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‘Highly probable’ that meat will be taxed internationally

Experts in farm investment predict that it is ‘highly probable’ that meat will go the same way as tobacco, carbon and sugar. The Farm Animal Investment Risk and Return (FAIRR) Initiative believe that it won’t be long until governments across the world will decide to put a levy on meat.

Currently over 180 countries tax tobacco, 60 tax carbon and 25 have a sugar tax. Meat taxes are already being considered in Denmark, Sweden, China and Germany although no proposals have advanced into legislation. 

In a paper entitled ‘The Livestock Levy: Are regulators considering meat taxes’ the FAIRR initiative writes:

“The pathway to taxation typically starts when there is global consensus that an activity or product harms society. This leads to an assessment of their financial costs to the public, which in turn results in support for some form of additional taxation. Taxes on tobacco, carbon and sugar have followed this playbook.”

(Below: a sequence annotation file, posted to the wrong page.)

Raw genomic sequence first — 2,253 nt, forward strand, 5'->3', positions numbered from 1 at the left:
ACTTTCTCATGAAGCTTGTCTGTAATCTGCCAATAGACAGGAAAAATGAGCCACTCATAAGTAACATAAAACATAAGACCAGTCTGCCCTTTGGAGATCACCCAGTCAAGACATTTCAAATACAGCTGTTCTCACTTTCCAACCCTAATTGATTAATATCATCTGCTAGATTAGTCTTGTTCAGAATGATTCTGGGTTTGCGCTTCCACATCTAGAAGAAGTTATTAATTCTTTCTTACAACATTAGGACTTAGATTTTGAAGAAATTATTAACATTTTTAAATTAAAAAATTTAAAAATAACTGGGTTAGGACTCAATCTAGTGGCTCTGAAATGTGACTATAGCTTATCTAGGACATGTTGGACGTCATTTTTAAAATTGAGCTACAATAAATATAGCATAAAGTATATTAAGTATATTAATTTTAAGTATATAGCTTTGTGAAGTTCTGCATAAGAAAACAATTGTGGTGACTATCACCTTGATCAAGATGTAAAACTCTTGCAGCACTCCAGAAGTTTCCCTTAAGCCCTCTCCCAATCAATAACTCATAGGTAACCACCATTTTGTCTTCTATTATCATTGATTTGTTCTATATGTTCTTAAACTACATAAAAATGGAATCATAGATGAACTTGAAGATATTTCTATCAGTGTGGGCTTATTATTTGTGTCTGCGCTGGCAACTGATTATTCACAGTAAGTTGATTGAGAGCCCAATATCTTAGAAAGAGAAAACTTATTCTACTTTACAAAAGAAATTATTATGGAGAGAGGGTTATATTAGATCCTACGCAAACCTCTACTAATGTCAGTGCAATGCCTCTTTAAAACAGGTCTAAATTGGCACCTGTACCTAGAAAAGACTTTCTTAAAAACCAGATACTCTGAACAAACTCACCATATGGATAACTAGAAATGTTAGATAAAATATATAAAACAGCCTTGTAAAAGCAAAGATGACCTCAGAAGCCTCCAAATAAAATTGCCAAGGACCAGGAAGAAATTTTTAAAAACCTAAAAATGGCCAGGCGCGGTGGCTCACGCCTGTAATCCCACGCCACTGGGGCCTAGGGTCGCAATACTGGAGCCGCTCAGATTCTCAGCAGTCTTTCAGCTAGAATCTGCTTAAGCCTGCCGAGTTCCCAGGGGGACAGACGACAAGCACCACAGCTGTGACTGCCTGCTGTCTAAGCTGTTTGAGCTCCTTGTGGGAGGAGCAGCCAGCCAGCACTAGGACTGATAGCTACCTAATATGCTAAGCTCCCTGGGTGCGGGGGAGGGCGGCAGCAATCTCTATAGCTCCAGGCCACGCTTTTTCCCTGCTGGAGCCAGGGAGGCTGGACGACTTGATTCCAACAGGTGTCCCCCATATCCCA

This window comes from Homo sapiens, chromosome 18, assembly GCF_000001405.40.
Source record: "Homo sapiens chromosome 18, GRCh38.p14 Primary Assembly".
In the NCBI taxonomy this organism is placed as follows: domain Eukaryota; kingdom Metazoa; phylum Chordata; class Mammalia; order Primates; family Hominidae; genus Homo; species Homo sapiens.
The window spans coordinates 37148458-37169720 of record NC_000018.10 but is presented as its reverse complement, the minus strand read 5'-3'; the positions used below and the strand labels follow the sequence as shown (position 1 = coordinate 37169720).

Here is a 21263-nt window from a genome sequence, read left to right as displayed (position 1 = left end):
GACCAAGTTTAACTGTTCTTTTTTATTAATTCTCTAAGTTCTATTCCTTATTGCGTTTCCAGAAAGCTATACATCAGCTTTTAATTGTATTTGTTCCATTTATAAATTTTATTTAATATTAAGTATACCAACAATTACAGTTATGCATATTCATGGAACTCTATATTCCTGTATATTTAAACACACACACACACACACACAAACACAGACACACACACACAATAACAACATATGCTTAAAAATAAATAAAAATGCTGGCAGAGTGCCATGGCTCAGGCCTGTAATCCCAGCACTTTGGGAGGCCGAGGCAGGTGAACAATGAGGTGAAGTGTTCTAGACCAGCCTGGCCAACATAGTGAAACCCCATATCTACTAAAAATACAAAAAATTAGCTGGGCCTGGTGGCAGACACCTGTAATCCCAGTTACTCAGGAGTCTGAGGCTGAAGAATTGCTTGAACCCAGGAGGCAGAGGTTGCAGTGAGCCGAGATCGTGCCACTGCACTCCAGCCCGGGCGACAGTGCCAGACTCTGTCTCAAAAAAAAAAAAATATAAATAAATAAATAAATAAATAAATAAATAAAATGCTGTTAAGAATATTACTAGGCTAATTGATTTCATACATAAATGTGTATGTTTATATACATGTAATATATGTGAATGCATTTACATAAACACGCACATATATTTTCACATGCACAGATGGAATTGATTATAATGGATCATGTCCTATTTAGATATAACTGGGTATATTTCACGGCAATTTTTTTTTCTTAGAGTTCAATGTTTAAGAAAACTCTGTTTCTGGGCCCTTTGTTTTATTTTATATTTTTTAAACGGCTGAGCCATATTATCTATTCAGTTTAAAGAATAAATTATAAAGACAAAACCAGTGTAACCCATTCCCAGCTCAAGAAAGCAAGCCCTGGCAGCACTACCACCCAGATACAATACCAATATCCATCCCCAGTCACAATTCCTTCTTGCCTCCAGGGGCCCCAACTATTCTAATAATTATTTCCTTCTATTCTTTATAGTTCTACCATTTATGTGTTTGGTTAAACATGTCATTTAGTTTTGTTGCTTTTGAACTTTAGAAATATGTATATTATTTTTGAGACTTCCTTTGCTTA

In 2015 the World Health Organization cancer research agency IARC classified meat as a carcinogen. Belgium has rearranged its healthy eating plate with meat being classed in the same category as chocolate and sweets. The UK’s Eatwell Guide prioritises eating proteins from pulses and beans over meat.

The FAIRR Initiative was established to provide knowledge to investors about the risks of poor animal welfare in intensive livestock farming.

Published 16 Dec 2017

Ethical Eats: Ethical Eats ran a network of London restaurants and catering businesses that care about sustainability.

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Credit: Sustain

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